Welcome to Collin County, Texas.

Sitting directly to the north-northwest of Dallas, Collin County was formerly a collection of farming communities, but over the past 20 years it’s been at the crest of the wave of high-paying jobs and new money and urban sprawl that’s splashed across Texas. The county’s population has nearly quadrupled in the past two decades, from 264,000 in 1990 to an estimated 969,000 in 2017. Collin County’s median income of $80,504 was the highest in the state and in the top 1.54 percent of counties in the nation, and its median home price of $319,678 is more than 50 percent higher than the national average.

And nowhere is the county’s growth more evident than in its high school football stadiums. Let’s go on a tour, shall we?

This is Allen.

In 1990, not even 20,000 people lived there. Now, Allen is threatening to become Texas’s 39th 100,000-resident city. You’ve probably heard of Allen, because it was here that the over-the-top high school stadium trend was born, a $60 million, 18,000-seat, single-use, single-school palace that opened in 2012.

Now let’s head north on Highway 75.

McKinney was home to around 54,000 in 2000. It’s now closing in on the 175,000 mark. Its residents funded this $70 million, 12,000-seat stadium to be shared by three high school, which opened this fall.

Now let’s head south on 75, shoot across the Sam Rayburn Tollway and then head north on the Dallas North Tollway.

Frisco has been one of the fastest-growing cities in America for a generation now — 1990 population: 6,000; today: 163,000 — and the city has used sports to boost its profile. It’s the home of the area’s MLS team, FC Dallas, the Rangers’ and Mavericks’ minor league affiliates and the Cowboys’ and Stars’ practice facilities. You’ve heard of The Star, but you may not be aware that’s also where the city’s eight high schools play. The city and Frisco ISD covered $90 million of the $262 million to build the Ford Center indoor facility, which holds 12,000 people.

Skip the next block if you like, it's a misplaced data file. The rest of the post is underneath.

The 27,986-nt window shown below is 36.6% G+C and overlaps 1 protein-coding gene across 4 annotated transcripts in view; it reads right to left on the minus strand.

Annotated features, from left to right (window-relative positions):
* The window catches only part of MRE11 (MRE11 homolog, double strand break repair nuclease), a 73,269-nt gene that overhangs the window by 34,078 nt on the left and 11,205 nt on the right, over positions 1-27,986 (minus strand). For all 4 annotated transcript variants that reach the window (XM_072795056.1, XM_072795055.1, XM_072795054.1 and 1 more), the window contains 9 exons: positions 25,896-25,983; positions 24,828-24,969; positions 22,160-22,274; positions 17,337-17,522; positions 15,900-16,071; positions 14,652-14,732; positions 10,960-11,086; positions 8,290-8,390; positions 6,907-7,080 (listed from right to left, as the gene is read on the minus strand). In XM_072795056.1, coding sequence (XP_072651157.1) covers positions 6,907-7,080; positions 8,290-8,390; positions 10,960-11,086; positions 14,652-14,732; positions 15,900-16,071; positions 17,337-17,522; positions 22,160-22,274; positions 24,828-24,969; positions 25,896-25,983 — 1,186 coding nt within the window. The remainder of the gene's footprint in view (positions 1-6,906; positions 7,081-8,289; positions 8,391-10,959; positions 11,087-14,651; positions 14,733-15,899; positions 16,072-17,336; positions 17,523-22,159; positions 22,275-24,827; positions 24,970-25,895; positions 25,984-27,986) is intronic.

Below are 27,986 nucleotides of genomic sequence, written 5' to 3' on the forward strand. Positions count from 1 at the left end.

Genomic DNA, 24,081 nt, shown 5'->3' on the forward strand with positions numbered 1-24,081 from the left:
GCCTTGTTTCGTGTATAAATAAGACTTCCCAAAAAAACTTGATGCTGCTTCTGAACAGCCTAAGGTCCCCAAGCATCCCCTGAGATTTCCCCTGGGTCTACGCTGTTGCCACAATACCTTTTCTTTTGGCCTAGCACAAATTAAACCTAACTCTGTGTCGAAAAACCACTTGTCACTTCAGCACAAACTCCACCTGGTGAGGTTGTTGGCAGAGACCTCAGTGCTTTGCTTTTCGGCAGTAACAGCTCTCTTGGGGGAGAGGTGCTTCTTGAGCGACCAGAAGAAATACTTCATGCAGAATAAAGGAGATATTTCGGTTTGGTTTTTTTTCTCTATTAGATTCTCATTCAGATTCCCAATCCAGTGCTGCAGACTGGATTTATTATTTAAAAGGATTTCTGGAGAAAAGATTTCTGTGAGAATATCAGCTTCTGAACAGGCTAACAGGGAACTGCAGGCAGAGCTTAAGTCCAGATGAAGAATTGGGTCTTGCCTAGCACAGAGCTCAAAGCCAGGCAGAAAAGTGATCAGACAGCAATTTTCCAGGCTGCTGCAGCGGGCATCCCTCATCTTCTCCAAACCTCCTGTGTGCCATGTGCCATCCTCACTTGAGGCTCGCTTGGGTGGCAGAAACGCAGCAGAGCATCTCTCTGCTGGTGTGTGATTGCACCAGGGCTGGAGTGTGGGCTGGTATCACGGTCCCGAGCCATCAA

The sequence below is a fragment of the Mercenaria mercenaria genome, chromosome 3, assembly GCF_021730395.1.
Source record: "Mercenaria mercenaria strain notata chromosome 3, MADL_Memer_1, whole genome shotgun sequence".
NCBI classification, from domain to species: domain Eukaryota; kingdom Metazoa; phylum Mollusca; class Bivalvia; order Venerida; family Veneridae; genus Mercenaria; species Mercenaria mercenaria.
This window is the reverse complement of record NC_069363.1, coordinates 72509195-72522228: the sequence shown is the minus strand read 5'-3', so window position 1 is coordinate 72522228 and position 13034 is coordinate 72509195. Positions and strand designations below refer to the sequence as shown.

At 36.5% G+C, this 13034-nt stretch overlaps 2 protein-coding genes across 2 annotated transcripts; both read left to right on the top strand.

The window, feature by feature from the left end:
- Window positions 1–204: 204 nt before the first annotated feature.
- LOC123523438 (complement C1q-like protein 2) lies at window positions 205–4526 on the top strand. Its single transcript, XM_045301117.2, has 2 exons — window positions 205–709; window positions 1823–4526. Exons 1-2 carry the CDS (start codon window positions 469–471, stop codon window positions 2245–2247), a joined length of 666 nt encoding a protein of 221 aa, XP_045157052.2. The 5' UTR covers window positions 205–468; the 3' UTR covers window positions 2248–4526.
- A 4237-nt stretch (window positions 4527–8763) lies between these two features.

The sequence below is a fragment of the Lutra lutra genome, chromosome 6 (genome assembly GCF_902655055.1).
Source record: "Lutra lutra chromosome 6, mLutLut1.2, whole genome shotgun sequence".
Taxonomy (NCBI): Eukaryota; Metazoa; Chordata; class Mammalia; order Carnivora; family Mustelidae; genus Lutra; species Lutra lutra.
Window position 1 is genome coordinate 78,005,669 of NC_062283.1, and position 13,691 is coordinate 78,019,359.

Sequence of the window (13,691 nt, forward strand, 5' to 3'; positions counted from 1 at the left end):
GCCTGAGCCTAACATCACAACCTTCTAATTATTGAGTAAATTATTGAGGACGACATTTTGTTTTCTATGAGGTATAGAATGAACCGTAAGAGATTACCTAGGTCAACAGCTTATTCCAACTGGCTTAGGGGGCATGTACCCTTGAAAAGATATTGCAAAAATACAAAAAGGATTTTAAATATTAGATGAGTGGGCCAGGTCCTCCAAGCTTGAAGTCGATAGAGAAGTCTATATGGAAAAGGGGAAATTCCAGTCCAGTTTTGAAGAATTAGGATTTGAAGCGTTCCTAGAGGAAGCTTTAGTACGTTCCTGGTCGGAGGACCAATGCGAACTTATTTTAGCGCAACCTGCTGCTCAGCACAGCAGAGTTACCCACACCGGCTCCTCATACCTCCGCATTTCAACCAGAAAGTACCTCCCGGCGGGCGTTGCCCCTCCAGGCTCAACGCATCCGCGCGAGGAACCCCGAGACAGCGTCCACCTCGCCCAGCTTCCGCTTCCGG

Now let’s head north again.

Prosper claimed around 9,000 residents in 2010 and has exploded over the course of this decade, but is still a few decades behind its neighbors, now home to “just” 18,000 people. But that hasn’t stopped its residents from building a high school football palace of its own. Last summer, Prosper ISD proposed this $48 million, 12,000 stadium. Prosper’s one high school was in Class 3A a decade ago. It’s now a Class 6A school — the state’s largest classification, where it shares a district with Allen and two of McKinney’s schools — and a second high school will open in 2020.

Finally, let’s head north one more time.

This far north farming town is just now beginning to experience the ripple effects of the tidal wave of growth that has enriched its southern neighbors. Less than 2,000 people called Celina home as recently as 2000. Now, 8,000 do.

But Celina has something its neighbors do not: a history of football success. The Bobcats have won eight state championships. All of those state crowns were won in Class 3A or smaller; Celina is now in Class 4A Division I, the fourth-largest of Texas’s 11 classifications. As the city prepares for growth, Celina ISD has announced a facilities package that will rival any small college’s.

While details are still forthcoming, you can see the new Celina ISD Athletic Complex will include a new stadium, a new weight room, an indoor facility, a new locker room, a new dining hall and a team meeting room.

Turns out, when your neighbors are actually the (Jerry) Joneses, you’ve got a lot to keep up with.

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National columnist - Zach joined the staff in 2012...and has been attempting to improve Doug and Scott's writing ability ever since (to little avail). Outside of football season, you can find him watching the San Antonio Spurs reading Game of Thrones fan theories.